A spokesman for China's airline regulator and a representative from Boeing denied a report Tuesday that the country has suspended a $1 billion purchase of Boeing jetliners because of the collision of a U.S. Navy surveillance plane and a Chinese fighter jet.

The Asian Wall Street Journal said China had put off buying at least 30 Boeing 737 New Generation planes for several carriers.

Boeing spokeswoman Ivy Takahashi said the orders appeared to be on track for the normal approval process.

"We were given no indication this pending order or future pending orders should be directly impacted by the current political situation," said Takahashi, who is based in Seattle.

Spokesmen for the Chinese regulator, the Civil Aviation Administration of China, and the country's three biggest commercial carriers -- Air China, China Eastern and China Southern -- said they had heard of no such decision.

Ma Songwei, a CAAC spokesman, said he had asked other Chinese officials about the Journal report and none had heard of such a postponement.

The Journal cited an unnamed executive of a Western aircraft-leasing firm who said the deal had been put off because of the April 1 collision, which killed the Chinese fighter pilot and threatened to sour U.S.-China relations. Chinese airliners were scrambling to line up leased aircraft to make up for the lost capacity, the report said.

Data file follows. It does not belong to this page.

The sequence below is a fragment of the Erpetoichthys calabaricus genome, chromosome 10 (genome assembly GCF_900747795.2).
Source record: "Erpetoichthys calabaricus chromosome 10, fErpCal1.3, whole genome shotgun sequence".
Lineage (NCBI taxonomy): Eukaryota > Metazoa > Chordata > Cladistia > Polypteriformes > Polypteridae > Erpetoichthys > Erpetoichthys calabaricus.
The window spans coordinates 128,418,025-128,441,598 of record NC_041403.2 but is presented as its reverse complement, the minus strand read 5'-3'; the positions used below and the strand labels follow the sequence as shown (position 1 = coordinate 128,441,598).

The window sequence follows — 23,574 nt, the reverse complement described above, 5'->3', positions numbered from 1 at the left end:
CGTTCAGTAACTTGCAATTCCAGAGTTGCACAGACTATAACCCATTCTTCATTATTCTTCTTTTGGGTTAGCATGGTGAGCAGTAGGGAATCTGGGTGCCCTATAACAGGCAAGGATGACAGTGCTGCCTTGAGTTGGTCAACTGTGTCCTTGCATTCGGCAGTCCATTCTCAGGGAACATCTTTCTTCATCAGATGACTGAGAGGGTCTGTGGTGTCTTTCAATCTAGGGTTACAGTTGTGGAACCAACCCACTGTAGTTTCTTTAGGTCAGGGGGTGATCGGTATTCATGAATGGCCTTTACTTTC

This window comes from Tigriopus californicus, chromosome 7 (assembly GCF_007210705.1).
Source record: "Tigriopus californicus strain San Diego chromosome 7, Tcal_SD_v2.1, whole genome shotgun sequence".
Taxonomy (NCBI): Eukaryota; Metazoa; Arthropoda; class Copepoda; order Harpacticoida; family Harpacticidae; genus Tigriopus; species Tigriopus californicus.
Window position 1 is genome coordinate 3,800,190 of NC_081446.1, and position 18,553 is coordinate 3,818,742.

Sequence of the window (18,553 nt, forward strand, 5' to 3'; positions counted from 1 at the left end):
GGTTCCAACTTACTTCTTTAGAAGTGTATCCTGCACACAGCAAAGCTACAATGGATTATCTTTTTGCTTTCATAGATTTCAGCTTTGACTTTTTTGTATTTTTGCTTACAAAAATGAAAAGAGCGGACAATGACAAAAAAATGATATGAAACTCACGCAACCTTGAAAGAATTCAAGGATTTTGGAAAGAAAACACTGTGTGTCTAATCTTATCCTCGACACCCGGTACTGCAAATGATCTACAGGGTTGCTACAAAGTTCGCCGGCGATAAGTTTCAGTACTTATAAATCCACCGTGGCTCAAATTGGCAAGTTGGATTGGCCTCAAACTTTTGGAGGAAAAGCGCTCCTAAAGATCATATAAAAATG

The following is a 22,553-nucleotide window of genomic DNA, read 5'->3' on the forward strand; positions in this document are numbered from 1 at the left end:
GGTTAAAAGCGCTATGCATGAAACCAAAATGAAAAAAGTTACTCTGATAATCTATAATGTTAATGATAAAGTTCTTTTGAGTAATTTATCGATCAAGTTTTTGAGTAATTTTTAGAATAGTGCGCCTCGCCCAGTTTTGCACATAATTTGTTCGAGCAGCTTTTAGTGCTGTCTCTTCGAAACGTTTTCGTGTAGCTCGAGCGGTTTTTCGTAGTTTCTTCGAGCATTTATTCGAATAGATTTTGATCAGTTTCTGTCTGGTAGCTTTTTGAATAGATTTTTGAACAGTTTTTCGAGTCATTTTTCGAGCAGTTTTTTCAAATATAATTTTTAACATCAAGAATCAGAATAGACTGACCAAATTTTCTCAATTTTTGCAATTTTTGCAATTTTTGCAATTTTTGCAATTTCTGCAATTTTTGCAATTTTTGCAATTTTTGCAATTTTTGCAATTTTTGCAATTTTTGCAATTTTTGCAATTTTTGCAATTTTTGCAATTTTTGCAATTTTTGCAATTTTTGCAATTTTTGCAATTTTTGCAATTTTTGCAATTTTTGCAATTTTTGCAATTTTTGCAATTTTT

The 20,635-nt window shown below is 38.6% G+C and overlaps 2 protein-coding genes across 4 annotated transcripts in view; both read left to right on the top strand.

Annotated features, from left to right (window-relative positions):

Major foreign purchases by China frequently involve lengthy and complex negotiations and can be affected by politics.

Takahashi conceded that the process of selling a plane to China can be complex, but said the company tries not to let politics further muddle negotiations.

"We've worked with the Chinese for 30 years now," Takahashi said. "We try very hard to not conduct conversations along political issues. We are business partners."

Beijing has on occasion revoked deals to punish governments for dealings with rival Taiwan or other actions. The signing of contracts to buy jetliners and other big-ticket items is sometimes timed to coincide with meetings with foreign leaders.

Aircraft makers regard China as one of the world's most promising markets, but turmoil in the industry has made sales prospects uncertain.

Chinese airlines suffer from a glut of overcapacity that threatened several with bankruptcy. They are under government pressure to improve their competitiveness through a series of mergers, which would cut the number of potential aircraft buyers.

Boeing signed contracts last year to sell Chinese carriers nine jetliners, and this year sold two 747-400 jumbo jet freighters to China Southern, according to Hooper. The list price for the freighters starts at $185.5 million.